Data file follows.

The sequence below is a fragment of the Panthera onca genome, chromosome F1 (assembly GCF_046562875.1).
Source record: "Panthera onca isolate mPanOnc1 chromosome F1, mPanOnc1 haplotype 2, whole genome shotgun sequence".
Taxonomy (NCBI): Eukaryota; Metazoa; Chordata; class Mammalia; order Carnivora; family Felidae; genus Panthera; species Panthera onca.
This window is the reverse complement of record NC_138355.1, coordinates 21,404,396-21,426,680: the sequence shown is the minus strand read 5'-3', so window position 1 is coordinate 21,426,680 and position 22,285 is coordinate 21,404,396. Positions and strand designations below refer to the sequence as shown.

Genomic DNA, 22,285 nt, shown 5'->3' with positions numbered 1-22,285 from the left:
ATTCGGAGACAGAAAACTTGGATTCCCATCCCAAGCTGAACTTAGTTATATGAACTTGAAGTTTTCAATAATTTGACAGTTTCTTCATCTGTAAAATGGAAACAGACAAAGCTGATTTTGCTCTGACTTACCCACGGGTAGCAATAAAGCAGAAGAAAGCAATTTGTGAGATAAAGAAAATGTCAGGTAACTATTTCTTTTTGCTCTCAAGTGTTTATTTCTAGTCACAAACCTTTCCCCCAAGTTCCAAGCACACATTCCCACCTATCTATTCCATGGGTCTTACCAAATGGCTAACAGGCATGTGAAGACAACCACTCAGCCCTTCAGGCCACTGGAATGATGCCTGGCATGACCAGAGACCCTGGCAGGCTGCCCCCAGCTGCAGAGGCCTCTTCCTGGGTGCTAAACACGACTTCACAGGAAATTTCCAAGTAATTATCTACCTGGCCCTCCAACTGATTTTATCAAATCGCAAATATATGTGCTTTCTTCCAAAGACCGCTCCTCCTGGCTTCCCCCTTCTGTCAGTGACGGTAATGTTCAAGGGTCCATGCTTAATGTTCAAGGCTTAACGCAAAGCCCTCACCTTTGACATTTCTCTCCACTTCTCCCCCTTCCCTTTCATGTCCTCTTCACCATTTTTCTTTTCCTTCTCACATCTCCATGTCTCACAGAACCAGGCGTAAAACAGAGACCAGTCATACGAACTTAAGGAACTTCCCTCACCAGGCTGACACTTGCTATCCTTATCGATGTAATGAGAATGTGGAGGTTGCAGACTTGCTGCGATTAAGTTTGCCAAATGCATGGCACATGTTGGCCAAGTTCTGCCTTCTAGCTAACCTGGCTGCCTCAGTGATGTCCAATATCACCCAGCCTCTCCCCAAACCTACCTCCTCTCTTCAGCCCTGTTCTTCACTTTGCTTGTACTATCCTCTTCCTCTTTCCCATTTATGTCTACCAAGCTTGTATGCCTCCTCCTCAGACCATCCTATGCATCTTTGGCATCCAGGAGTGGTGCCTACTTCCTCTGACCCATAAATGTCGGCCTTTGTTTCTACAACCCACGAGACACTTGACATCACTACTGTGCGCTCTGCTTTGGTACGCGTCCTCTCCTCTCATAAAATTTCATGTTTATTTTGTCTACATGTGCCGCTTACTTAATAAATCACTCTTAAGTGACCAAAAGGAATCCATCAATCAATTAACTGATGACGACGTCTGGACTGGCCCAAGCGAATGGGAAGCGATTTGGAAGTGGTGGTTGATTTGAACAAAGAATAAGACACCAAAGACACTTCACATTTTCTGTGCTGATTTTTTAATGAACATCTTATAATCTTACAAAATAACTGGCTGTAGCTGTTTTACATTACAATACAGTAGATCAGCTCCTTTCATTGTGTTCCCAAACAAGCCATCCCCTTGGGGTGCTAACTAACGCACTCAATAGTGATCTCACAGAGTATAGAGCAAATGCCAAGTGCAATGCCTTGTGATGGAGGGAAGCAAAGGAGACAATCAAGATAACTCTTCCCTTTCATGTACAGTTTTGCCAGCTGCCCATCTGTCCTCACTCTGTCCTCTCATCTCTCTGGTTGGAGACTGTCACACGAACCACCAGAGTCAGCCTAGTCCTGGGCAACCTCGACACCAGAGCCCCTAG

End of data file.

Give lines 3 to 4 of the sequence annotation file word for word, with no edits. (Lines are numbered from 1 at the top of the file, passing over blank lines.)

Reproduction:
Taxonomy (NCBI): Eukaryota; Metazoa; Chordata; class Mammalia; order Carnivora; family Felidae; genus Panthera; species Panthera onca.
This window is the reverse complement of record NC_138355.1, coordinates 21,404,396-21,426,680: the sequence shown is the minus strand read 5'-3', so window position 1 is coordinate 21,426,680 and position 22,285 is coordinate 21,404,396. Positions and strand designations below refer to the sequence as shown.